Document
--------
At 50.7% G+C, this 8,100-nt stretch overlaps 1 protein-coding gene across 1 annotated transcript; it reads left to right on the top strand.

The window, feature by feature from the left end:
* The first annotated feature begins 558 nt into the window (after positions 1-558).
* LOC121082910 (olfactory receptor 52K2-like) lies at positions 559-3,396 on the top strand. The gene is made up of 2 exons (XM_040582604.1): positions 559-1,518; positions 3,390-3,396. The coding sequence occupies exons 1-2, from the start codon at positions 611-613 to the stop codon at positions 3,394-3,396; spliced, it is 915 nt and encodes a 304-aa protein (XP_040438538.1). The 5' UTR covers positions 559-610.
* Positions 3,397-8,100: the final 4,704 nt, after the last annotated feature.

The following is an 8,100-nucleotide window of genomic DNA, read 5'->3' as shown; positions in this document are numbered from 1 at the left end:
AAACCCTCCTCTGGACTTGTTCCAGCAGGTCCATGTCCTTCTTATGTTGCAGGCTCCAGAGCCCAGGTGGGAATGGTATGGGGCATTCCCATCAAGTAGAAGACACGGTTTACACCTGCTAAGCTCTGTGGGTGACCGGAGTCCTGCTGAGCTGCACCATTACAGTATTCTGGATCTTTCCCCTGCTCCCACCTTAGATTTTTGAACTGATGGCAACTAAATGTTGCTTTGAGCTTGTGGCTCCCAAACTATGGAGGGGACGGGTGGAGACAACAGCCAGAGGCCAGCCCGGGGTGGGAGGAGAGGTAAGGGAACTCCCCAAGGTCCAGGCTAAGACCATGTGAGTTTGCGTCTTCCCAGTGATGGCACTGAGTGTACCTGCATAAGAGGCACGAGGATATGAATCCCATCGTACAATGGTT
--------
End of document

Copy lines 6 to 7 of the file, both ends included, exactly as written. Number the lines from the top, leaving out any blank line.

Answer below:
The following is an 8,100-nucleotide window of genomic DNA, read 5'->3' as shown; positions in this document are numbered from 1 at the left end:
AAACCCTCCTCTGGACTTGTTCCAGCAGGTCCATGTCCTTCTTATGTTGCAGGCTCCAGAGCCCAGGTGGGAATGGTATGGGGCATTCCCATCAAGTAGAAGACACGGTTTACACCTGCTAAGCTCTGTGGGTGACCGGAGTCCTGCTGAGCTGCACCATTACAGTATTCTGGATCTTTCCCCTGCTCCCACCTTAGATTTTTGAACTGATGGCAACTAAATGTTGCTTTGAGCTTGTGGCTCCCAAACTATGGAGGGGACGGGTGGAGACAACAGCCAGAGGCCAGCCCGGGGTGGGAGGAGAGGTAAGGGAACTCCCCAAGGTCCAGGCTAAGACCATGTGAGTTTGCGTCTTCCCAGTGATGGCACTGAGTGTACCTGCATAAGAGGCACGAGGATATGAATCCCATCGTACAATGGTT